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Book Review: She Walks in Beauty by Siri Mitchell

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When the bookish Clara Carter finds herself thrust into debuting a year before she is prepared to in late nineteenth century New York, she finds herself immersed in a foreign world of manipulation and intrigue. Directed by her family to secure a suitor she finds unappealing, Clara finds herself making concessions on every front in the name of familial duty.

I don’t read much Christian romantic historical fiction, but Siri Mitchell has made it onto my list of contemporary authors not to miss. Her vivid writing is filled with strong characterizations and emotions that ring true. Integrated (but not preachy) spiritual lessons are paired with unforgettable historical settings; Mitchell’s books are simply a pleasure to read.

She Walks in Beauty doesn’t include a clear-cut conversion scene, which seems to be common in her novels, but it does include a subtle teaching experience at the hands of God -– one that many women will find resonates deeply within them. Trapped within a society that values external appearances over truth and content, Clara finds it difficult to believe that God can love her just as she is. This revelation is both incredibly poignant and empowering; this revelation is a perfect match to the historical setting.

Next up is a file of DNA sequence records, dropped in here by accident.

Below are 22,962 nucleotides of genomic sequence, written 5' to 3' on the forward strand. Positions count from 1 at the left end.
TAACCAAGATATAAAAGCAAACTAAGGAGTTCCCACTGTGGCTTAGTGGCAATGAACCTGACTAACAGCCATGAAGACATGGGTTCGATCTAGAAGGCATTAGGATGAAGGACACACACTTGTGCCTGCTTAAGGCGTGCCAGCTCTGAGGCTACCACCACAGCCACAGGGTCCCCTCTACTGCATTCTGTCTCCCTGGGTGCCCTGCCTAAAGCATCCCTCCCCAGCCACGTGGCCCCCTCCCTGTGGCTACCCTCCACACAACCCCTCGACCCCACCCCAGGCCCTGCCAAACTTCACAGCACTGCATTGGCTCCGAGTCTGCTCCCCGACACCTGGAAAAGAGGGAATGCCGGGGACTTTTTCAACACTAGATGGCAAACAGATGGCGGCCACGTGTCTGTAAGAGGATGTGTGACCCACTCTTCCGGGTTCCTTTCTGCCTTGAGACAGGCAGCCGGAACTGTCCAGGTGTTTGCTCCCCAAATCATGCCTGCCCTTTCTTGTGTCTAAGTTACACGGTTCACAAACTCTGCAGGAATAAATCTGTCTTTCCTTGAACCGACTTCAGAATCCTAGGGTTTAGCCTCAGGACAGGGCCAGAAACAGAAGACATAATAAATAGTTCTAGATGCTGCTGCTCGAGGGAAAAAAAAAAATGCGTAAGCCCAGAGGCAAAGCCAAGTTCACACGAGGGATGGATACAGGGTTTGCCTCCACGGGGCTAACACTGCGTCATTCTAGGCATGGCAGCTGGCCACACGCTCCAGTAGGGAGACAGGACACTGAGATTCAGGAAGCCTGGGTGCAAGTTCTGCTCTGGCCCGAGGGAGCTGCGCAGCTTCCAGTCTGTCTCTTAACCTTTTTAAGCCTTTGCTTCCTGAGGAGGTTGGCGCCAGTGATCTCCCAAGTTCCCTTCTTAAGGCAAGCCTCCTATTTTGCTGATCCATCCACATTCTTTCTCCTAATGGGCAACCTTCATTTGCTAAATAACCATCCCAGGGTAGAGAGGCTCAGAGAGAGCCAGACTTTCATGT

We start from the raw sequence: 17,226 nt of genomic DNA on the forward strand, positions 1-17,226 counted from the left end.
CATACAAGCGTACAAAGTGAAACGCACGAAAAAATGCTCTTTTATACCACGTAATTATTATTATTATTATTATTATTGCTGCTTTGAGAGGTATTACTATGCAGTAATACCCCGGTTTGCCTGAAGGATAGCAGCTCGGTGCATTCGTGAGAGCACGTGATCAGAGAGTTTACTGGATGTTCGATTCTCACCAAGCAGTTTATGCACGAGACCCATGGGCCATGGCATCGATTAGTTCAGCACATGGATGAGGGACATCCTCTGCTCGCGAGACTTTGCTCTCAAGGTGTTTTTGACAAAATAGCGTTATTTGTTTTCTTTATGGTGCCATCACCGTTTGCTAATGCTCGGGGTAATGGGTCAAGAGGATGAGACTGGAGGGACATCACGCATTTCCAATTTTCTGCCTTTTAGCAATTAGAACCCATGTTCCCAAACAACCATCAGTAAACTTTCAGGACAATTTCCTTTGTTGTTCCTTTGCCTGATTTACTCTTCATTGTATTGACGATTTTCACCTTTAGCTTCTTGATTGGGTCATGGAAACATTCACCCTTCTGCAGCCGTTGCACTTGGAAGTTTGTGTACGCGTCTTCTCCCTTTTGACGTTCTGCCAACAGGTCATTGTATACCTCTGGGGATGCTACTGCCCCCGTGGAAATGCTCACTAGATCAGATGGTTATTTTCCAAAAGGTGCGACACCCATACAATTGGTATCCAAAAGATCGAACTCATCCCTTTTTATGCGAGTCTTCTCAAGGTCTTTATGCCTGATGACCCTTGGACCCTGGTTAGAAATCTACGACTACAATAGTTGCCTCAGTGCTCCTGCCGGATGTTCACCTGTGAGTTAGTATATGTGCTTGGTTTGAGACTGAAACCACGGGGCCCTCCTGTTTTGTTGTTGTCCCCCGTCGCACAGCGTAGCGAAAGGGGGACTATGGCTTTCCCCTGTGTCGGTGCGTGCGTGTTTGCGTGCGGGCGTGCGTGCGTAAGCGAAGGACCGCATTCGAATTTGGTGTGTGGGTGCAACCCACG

Readers also see Clara as she grows through difficult revelations and experiences on the way to womanhood. Learning to face unpleasant consequences which aren’t of her own making, and choosing to make the right choices in the face of social disparity (an issue that most novels regarding the lives of socialites fail to address.)

The romantic story is also incredibly well written, sweet, innocent, believable, and thoroughly enjoyable. This quality of romantic writing is a rare find -– the kind that makes your stomach clench and swirl while still being entirely appropriate. It’s truly enchanting; a very good thing.

In short, if you enjoy any form of Christian historical fiction -– even if you aren’t a full time devotee of the genre -– you can’t go wrong with Mitchell’s latest.

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